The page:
An exhaust fan works by using an electric motor to drive blades on a fan to remove heat and humidity from a space. The position of the fan and the unit used to control it determine how effectively the fan exhausts.
The primary function of an exhaust fan is to remove hot, humid air and replace it with cool, dry air. A closed room does not vent as well as a room with some sort of intake. Leaving a window or door ajar can help the fan circulate air. Placing the fan high up in the room increases its draw of hot air. The fan can be linked to a thermostat or humidistat to control when it is activated. A rheostat can be used to reduce the noise, speed and cubic feet per minute of a fan. Exhaust fans can reduce odor and indoor air pollutants.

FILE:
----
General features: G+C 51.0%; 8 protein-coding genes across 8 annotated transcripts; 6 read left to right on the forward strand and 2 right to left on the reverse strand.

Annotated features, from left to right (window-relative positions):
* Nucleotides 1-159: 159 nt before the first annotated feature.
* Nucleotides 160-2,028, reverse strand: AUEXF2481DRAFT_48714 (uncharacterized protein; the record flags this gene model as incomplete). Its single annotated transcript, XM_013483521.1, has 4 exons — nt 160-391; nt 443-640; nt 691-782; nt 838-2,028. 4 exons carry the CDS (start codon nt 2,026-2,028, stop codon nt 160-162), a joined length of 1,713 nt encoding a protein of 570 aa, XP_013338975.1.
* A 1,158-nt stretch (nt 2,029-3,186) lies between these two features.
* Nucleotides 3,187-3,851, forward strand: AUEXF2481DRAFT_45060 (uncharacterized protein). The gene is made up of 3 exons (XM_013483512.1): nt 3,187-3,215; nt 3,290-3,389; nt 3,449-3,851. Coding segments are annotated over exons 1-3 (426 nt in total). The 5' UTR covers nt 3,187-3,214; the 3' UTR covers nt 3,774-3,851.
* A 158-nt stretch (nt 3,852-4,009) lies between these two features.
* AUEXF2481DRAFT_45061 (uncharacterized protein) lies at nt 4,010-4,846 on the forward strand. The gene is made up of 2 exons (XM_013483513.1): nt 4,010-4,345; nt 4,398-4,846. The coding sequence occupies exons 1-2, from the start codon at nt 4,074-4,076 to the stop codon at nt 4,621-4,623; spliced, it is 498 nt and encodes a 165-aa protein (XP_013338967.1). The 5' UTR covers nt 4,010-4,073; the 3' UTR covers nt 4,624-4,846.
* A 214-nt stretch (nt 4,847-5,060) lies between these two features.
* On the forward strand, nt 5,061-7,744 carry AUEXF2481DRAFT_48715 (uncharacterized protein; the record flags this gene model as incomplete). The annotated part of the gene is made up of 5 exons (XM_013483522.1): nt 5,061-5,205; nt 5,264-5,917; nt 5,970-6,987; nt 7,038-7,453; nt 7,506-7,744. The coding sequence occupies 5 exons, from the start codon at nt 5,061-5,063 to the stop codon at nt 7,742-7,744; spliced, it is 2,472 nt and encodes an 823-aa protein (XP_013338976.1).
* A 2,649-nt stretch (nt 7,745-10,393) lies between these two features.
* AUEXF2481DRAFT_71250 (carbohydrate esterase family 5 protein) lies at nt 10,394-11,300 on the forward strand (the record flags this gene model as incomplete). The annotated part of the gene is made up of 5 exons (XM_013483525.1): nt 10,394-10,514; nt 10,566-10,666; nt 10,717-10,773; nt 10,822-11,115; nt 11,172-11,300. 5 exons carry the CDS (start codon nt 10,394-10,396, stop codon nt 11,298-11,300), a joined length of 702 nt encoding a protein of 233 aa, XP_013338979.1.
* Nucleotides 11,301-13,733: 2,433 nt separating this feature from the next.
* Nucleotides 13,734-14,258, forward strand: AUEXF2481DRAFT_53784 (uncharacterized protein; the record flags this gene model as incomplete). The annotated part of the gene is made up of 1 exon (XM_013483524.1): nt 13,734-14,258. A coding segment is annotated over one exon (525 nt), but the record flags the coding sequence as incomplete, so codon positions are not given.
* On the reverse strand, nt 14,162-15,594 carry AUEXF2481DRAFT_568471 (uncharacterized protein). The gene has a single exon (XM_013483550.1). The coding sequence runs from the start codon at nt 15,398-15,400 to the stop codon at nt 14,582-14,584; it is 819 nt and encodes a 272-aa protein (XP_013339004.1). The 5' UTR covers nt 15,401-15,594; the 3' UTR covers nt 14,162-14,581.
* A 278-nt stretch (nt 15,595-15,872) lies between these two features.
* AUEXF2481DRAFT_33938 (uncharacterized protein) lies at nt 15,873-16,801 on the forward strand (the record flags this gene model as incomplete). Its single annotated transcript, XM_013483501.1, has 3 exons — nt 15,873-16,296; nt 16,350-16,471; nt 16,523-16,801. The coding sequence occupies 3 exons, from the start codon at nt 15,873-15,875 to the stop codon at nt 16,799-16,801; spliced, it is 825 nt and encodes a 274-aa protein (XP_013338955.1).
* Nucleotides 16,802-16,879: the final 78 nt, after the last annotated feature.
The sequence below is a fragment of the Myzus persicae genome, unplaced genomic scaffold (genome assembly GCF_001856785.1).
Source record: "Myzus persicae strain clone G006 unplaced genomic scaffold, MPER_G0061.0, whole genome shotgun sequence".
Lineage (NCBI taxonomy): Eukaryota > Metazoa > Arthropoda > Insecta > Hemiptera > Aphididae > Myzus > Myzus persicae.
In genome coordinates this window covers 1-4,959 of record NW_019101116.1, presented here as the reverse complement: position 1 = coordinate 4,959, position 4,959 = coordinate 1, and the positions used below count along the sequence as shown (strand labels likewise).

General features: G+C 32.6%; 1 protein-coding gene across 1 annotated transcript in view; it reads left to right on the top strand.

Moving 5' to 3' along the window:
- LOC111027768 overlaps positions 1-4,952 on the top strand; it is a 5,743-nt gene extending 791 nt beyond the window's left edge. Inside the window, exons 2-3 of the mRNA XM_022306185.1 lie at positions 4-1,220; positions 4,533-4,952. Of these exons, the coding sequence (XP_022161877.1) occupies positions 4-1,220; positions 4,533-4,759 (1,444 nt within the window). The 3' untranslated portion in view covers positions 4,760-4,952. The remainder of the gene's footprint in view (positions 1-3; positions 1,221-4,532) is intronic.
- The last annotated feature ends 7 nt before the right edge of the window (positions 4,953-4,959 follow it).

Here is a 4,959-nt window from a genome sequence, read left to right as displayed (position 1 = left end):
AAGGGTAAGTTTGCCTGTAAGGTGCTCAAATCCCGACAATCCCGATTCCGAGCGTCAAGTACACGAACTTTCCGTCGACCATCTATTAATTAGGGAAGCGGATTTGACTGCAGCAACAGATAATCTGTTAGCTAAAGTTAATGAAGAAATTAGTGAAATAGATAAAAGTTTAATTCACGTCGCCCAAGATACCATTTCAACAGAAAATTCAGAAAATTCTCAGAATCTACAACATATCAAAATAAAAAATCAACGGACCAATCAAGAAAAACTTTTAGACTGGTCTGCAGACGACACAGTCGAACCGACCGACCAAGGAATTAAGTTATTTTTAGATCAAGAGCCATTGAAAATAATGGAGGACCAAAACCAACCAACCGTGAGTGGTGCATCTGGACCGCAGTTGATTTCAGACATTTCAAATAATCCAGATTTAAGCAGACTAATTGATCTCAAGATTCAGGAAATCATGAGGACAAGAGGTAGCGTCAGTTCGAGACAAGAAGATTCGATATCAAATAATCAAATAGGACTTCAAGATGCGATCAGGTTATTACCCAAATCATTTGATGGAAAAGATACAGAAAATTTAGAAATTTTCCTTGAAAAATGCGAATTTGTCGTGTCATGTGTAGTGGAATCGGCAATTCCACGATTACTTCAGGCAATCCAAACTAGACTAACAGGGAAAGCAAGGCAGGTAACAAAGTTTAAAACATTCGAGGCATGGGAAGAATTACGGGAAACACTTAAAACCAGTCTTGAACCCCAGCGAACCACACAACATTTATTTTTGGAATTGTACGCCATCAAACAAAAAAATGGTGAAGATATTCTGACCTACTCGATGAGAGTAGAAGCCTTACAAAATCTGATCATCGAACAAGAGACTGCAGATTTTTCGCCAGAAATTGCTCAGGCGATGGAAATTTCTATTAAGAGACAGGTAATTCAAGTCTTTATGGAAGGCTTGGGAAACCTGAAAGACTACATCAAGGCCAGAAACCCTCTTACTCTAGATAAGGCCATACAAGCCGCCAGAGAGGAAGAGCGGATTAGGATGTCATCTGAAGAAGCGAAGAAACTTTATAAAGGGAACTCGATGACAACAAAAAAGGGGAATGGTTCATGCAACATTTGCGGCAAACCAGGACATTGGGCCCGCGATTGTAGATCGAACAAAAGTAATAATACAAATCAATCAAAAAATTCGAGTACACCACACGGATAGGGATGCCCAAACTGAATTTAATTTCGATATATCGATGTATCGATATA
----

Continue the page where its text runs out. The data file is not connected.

Fans vary in strength, which is measured in cubic feet per minute. Choosing the right size fan for the space ensures that proper ventilation is achieved. Some fans have to be run through ducting to allow them to exhaust outside of the house. Any hard turns or angles in the ductwork reduce the ability of the fan to clear the room.